This isn’t my first time on Plowright Close. The last time I was here to write about the estate’s 60th birthday in 2022, there was a stench from a burst sewage pipe which had lain unrepaired for weeks. This time the sewage is thankfully absent and the stairwell we’re in actually smells nice, fragrant even. The maisonettes have obviously seen better days, with flaking paint on the railings, graffiti and broken windows. But it’s also clear that a lot of work goes into maintaining them. Sunshine streams in through a huge window which frames the beautiful valley beyond.
After the couple slowly make their way slowly down the street, a woman walks through the maisonettes on her way to Newfield Green shops over the road. It turns out she lives on the next block down, and says problems with her building’s plumbing means leaks happen on a regular basis. “They’re all fucked — they need knocking down,” she tells me, whispering the expletive so as not to cause offence. Have you heard of the Gleadless Valley Masterplan, I ask her. “We’ve heard lots about it but we don’t know exactly what’s happening or when,” she says. “This block is meant to be getting all pretty, but I don’t know about mine.”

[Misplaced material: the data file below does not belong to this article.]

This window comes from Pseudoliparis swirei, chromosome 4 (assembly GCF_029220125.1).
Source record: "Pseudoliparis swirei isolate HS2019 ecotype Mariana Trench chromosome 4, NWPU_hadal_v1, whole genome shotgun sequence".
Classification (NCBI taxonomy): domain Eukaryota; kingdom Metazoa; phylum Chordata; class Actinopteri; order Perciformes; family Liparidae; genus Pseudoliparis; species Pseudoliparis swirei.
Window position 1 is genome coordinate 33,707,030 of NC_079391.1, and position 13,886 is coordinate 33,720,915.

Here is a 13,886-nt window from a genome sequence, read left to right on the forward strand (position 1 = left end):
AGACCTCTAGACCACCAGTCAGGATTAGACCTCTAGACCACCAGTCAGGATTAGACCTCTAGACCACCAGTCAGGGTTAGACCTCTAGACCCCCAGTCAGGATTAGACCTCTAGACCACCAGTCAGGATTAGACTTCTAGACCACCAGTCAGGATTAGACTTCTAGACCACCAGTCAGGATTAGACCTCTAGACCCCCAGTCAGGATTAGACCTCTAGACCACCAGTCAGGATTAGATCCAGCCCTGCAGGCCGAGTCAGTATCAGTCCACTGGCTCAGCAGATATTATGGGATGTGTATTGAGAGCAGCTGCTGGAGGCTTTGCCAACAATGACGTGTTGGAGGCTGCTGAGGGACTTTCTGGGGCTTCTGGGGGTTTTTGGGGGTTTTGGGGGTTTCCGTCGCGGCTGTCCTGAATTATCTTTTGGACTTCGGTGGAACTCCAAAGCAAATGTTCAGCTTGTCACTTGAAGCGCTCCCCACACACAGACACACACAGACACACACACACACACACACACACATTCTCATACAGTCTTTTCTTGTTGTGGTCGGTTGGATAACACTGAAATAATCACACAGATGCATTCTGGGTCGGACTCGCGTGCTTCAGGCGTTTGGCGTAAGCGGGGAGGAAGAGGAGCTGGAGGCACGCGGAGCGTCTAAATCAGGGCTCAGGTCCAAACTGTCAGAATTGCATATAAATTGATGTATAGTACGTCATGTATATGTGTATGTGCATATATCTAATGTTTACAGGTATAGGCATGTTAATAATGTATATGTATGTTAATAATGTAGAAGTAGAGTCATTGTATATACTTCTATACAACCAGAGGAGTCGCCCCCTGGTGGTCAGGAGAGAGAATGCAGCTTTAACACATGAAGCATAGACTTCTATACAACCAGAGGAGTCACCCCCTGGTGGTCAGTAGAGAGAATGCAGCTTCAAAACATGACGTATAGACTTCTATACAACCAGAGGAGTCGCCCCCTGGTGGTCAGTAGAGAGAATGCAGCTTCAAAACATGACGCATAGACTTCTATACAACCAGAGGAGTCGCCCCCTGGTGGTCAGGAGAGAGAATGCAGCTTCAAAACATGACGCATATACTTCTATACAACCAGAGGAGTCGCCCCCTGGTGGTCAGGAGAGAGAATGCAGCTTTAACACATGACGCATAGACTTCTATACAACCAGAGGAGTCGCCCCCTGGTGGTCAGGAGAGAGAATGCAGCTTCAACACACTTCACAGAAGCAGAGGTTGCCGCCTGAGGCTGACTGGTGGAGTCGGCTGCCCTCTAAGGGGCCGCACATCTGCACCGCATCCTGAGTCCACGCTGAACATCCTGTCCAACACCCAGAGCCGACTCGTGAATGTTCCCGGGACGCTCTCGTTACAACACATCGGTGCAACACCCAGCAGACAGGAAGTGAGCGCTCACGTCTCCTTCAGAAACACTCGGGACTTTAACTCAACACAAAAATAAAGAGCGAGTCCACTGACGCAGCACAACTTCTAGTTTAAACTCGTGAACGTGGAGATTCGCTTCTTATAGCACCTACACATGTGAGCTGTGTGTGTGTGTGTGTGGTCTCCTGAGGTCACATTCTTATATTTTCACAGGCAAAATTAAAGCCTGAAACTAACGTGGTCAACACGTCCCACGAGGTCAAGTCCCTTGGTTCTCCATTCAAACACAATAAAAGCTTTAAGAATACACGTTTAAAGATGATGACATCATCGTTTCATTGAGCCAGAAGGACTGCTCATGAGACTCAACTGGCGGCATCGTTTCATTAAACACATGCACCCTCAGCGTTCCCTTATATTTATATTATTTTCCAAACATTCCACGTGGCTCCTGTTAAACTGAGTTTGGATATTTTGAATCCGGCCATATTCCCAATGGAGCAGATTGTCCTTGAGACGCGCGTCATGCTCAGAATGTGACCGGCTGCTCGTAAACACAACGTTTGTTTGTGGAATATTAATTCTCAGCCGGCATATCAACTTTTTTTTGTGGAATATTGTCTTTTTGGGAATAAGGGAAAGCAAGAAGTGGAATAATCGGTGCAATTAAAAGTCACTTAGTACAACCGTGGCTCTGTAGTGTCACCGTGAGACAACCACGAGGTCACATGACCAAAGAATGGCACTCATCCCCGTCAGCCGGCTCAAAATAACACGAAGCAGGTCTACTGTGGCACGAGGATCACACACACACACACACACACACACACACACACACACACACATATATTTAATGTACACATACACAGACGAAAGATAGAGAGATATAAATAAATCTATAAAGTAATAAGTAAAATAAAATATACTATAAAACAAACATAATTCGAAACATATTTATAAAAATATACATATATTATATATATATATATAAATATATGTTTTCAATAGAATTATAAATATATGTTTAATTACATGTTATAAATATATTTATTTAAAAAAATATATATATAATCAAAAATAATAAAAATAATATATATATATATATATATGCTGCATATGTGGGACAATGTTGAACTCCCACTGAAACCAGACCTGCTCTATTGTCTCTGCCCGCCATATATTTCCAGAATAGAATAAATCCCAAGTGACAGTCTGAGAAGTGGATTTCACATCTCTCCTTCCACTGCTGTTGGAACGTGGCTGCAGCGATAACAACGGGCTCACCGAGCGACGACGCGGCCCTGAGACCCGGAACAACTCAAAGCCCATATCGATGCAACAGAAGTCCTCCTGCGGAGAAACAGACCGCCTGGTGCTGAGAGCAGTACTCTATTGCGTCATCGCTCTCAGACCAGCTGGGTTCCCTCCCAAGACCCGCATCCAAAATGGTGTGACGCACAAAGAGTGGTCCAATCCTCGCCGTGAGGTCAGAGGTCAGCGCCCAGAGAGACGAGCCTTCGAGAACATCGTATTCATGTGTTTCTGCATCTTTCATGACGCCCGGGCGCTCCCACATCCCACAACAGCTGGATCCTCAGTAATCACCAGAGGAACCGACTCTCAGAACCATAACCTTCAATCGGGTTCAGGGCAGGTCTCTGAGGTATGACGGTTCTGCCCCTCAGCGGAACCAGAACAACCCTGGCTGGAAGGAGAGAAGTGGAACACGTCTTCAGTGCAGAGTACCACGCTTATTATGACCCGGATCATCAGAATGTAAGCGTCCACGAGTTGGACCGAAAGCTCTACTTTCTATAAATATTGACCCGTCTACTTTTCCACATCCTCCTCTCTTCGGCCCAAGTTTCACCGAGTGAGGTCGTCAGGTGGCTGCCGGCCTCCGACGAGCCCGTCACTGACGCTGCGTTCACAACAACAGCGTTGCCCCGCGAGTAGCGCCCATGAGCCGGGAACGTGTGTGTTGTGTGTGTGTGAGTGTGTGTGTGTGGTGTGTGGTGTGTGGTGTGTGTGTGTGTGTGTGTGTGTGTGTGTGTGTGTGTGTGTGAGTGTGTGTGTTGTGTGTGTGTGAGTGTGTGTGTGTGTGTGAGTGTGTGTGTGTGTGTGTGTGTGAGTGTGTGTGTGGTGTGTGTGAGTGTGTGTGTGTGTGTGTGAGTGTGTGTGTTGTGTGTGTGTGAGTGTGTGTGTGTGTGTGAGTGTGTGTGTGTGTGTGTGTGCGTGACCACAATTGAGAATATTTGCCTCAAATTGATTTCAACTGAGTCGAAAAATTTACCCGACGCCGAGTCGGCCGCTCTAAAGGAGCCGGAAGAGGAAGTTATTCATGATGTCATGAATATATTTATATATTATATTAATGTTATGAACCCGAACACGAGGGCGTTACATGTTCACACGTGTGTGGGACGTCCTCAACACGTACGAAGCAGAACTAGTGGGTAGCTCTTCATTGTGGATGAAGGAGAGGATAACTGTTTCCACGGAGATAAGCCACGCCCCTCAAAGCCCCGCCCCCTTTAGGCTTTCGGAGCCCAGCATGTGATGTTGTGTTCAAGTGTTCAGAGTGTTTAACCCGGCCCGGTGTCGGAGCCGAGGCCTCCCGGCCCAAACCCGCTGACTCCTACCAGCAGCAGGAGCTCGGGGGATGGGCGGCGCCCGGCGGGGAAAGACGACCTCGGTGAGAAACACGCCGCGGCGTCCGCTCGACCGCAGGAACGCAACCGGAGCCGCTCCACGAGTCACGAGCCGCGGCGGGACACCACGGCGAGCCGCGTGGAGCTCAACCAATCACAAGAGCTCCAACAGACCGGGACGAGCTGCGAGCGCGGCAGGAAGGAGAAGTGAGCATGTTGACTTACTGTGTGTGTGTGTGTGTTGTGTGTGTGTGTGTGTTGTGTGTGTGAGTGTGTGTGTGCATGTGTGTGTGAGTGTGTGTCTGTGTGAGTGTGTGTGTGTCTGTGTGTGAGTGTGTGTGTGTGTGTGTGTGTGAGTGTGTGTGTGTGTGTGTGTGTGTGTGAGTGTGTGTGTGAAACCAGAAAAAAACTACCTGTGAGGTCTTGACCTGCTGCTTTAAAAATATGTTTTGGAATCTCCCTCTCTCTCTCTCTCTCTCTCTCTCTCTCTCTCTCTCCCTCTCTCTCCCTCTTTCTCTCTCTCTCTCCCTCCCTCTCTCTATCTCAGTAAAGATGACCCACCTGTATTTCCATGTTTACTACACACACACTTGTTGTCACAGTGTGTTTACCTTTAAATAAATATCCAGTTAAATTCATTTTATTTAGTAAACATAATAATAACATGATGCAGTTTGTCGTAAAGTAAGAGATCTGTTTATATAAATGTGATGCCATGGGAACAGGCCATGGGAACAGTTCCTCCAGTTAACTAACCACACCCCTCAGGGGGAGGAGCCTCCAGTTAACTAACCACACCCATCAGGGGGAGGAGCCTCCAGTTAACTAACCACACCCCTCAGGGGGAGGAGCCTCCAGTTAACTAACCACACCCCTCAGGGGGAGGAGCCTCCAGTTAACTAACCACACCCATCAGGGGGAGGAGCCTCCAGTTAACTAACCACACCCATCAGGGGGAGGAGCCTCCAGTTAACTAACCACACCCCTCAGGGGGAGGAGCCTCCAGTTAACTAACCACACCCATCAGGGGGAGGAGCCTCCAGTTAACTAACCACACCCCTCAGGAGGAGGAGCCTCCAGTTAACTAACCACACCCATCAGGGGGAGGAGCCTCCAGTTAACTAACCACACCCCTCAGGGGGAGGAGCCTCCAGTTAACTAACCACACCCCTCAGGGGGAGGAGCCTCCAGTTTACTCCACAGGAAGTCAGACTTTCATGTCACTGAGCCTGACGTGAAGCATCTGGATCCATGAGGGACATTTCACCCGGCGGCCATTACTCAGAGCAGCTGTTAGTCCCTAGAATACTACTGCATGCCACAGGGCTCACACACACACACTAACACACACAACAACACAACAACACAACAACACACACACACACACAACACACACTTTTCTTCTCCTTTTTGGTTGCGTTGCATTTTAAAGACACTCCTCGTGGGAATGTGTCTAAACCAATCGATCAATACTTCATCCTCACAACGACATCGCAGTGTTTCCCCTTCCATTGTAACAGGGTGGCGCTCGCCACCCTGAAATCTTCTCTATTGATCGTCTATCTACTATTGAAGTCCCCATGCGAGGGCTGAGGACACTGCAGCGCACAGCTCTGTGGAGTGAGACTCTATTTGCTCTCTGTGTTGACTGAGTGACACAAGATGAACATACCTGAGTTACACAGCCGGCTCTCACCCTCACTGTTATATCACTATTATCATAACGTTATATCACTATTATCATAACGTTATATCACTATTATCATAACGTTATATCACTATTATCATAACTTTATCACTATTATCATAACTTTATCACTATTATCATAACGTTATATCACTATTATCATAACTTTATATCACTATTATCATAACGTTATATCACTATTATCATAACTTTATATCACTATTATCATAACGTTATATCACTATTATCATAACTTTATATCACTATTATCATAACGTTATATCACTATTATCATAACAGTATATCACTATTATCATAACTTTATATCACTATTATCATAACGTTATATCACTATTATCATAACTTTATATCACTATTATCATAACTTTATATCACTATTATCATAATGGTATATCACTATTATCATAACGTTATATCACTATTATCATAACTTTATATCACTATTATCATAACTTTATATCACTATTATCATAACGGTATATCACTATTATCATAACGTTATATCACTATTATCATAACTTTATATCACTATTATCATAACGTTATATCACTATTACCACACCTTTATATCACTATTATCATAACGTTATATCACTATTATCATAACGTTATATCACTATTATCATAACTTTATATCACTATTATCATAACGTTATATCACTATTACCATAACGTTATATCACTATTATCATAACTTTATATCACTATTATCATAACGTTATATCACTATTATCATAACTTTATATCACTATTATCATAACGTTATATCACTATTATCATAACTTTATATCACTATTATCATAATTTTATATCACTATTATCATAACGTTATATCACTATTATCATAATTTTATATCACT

The Gleadless Valley Masterplan is a £100 million council investment in the south east Sheffield estate which Sheffield City Council said would see “improvements made to housing, green spaces and facilities as well as increased employment opportunities”. The biggest investment in the estate in its 60-year history would have seen 109 new houses and apartments built, while some blocks would be remodelled and others refurbished. New green spaces and play areas were also to be built, and according to the press release, there was also going to be investment in shop fronts and community facilities. Finally, there was to be help for residents and businesses with job opportunities, apprenticeships and training.